Robert Gates: “I think it is possible to close it. I think it does require a joint effort with the Congress. I think some legislation probably is needed as a part of it. And I think that it will — I think trying to move forward on that, at least from my standpoint, should be a high priority.”
In Poland, the United Nations conference on climate change has entered its third day. On Tuesday, Ursula Rakova, an activist from the Carteret Islands in the Pacific, called on the UN to help island nations being affected by rising sea levels caused by global warming.
Ursula Rakova: “So far, reports have said that the islands will be completely submerged underwater between the next ten to fifteen years… The message to the leaders in this conference is that they will need to look at smaller communities, especially in the Pacific, who are going underwater. We need help so that we can relocate our people to enable them to live a sustainable life in the future.”
Meanwhile, Greenpeace activists scaled a 500-foot-high chimney at a coal-fired power plant in Poland on Tuesday.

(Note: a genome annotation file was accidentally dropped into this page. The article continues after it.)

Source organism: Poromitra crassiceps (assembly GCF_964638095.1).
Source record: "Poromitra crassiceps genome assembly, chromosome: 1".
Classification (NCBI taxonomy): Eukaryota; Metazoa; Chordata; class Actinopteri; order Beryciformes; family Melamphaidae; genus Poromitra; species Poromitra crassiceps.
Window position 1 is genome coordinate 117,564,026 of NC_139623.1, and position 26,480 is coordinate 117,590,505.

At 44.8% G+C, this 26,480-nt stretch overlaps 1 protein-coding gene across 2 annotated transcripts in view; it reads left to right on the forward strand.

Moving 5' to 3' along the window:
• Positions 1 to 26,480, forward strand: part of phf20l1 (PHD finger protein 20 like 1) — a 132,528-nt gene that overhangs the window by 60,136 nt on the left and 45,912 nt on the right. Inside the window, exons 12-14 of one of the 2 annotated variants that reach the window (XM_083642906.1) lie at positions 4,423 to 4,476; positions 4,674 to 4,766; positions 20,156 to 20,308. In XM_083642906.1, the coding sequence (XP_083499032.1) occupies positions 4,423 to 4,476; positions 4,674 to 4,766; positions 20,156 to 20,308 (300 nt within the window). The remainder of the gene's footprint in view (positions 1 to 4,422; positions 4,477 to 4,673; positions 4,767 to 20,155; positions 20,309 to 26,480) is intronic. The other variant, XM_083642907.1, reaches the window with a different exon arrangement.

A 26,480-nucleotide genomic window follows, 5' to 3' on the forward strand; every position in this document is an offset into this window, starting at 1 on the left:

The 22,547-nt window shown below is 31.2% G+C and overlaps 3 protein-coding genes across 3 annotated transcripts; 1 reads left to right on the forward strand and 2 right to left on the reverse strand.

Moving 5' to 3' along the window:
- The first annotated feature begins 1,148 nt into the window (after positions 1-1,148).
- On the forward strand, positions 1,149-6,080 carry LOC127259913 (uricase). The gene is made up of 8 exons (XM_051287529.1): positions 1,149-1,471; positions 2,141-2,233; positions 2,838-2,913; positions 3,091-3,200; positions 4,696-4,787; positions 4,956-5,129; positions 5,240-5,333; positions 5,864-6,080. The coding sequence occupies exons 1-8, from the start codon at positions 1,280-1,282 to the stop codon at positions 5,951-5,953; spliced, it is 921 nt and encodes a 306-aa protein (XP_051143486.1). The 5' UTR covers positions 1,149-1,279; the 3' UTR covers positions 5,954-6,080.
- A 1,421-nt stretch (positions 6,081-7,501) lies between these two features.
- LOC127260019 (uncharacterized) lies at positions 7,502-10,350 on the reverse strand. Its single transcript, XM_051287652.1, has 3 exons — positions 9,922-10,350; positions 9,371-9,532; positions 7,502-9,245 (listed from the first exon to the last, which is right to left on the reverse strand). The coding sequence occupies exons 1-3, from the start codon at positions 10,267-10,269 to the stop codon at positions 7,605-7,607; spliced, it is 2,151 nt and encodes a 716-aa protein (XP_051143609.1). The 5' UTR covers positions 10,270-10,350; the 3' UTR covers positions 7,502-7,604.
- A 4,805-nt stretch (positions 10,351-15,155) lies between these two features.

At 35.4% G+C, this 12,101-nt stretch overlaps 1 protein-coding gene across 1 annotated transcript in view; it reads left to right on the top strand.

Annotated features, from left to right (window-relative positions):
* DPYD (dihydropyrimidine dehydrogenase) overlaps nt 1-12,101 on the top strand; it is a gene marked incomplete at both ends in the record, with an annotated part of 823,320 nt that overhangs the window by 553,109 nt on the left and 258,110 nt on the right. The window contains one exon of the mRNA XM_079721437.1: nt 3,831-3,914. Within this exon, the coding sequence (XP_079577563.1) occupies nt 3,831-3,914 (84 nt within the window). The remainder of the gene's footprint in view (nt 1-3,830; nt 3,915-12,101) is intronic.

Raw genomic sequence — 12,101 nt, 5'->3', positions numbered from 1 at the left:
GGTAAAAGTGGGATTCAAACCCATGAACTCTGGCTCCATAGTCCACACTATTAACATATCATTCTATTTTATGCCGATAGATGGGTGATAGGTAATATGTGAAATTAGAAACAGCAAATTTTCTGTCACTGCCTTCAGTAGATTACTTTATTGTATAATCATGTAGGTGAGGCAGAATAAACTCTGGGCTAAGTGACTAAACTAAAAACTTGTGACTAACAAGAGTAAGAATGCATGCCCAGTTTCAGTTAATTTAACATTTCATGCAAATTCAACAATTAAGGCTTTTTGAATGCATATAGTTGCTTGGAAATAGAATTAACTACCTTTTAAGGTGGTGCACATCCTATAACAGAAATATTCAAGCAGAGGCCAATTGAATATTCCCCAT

Maciej Muskat: “Our climbers are climbing the chimney behind me to demand the change of the energy policy of Poland and to demand from Polish government to stop blocking the EU climate package.”
The Washington Post reports the Bush administration has finalized rules that will make it easier for mountaintop mining companies to dump their waste near rivers and streams. The new rules overhaul a twenty-five-year-old prohibition that has sparked legal and regulatory battles for years. Vernon Haltom of Coal River Mountain Watch said the new rules are a “slap in the face of Appalachian communities.” He said, “My home and thousands of others are now in greater jeopardy.”
And the legendary blues, folk and gospel singer Odetta has died at the age of seventy-seven. The New York Times described her as the voice of the civil rights movement. In 1963, Odetta performed the song “O Freedom” at the March on Washington. Odetta inspired a generation of musicians including Bob Dylan and Joan Baez. Dylan once said, “The first thing that turned me on to folk singing was Odetta.” When Rosa Parks was asked which songs meant the most to her, she replied, “All of the songs Odetta sings.”
Odetta, performing on Democracy Now! in 2002 on the first anniversary of the Sept. 11 attacks.